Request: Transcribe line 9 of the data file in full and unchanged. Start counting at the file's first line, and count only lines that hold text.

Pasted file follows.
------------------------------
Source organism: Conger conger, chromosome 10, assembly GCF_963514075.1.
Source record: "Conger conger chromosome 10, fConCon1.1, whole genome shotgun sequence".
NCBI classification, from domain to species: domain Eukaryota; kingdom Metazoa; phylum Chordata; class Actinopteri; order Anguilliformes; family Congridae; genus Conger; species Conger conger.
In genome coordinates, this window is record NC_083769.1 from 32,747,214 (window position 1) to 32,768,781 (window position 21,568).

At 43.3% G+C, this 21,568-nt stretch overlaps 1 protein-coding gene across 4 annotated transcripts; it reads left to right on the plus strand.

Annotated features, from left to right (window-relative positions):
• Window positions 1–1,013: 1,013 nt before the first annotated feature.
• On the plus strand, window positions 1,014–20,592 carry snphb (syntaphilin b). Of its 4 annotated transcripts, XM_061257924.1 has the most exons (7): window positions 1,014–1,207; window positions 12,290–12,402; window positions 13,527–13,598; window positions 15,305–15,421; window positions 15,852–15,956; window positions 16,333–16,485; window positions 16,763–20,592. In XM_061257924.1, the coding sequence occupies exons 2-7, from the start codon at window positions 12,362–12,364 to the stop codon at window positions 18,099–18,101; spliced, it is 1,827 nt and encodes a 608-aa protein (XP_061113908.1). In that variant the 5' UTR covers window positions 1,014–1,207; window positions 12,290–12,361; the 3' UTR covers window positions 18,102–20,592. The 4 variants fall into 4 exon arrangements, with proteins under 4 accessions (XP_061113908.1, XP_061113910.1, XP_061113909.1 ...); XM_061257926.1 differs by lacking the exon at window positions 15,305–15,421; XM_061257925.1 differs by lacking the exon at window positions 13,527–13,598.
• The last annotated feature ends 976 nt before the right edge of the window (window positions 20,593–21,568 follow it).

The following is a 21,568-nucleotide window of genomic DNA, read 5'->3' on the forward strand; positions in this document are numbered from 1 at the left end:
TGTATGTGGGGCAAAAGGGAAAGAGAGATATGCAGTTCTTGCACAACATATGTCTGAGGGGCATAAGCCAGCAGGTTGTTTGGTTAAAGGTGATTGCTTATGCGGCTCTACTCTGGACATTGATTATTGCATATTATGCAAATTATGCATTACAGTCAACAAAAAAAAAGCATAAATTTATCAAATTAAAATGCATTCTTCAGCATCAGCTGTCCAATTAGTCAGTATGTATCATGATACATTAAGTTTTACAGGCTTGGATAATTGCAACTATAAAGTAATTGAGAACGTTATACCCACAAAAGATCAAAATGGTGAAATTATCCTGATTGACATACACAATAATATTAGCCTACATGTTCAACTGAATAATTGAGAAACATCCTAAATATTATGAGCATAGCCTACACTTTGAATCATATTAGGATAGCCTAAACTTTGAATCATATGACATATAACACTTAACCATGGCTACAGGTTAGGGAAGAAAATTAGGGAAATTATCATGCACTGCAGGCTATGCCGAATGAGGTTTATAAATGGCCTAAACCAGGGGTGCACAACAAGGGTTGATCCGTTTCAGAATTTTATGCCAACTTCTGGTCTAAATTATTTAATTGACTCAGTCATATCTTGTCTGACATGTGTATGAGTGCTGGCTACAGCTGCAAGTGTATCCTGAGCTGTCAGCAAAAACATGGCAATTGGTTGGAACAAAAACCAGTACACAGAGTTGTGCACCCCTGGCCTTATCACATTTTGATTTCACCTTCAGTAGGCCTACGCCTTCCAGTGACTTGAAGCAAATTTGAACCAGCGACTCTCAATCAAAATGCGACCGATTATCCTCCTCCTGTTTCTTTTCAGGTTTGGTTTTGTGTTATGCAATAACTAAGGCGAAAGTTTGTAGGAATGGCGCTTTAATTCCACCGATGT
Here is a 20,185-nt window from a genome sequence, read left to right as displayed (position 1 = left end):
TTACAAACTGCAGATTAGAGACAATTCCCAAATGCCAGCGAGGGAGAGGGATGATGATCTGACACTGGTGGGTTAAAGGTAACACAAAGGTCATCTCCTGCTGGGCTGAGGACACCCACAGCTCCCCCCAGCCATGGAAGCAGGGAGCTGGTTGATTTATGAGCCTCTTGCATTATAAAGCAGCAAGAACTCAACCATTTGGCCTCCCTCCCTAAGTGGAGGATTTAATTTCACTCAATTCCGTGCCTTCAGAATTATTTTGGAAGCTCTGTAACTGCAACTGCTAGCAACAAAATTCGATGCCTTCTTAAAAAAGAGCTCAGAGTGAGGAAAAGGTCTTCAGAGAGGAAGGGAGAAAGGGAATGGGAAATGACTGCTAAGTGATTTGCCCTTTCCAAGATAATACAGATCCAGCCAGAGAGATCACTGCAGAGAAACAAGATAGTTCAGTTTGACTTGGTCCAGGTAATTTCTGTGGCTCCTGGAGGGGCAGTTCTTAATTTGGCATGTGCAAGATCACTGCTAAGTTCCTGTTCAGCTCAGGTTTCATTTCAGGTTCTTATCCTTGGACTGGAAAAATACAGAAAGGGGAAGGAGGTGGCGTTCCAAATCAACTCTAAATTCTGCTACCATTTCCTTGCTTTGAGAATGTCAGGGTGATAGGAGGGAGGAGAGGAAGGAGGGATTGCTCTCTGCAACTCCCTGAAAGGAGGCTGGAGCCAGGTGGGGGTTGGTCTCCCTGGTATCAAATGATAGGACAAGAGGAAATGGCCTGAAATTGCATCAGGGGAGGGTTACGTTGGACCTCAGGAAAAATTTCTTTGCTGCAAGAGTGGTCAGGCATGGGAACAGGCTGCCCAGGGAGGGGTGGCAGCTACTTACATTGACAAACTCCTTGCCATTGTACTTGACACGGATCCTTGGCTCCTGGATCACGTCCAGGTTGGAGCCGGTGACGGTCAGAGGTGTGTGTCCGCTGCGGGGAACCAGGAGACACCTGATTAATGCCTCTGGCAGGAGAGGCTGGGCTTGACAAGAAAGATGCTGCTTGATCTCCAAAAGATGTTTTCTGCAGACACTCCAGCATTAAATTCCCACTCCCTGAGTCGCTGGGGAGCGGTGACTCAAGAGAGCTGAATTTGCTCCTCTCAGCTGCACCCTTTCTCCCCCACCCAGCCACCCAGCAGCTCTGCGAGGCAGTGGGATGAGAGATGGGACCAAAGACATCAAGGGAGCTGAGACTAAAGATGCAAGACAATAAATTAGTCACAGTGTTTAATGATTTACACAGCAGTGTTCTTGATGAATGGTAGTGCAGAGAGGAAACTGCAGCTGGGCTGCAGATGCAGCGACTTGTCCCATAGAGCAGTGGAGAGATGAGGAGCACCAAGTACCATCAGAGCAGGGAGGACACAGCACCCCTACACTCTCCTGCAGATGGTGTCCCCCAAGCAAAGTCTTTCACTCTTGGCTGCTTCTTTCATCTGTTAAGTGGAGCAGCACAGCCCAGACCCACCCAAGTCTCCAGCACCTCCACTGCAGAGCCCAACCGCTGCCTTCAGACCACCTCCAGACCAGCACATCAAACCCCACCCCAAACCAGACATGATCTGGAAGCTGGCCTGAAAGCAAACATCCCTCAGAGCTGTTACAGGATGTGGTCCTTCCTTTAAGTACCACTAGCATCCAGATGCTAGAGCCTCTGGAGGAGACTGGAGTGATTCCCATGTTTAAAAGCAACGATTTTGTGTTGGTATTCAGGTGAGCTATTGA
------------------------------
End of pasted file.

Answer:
• The last annotated feature ends 976 nt before the right edge of the window (window positions 20,593–21,568 follow it).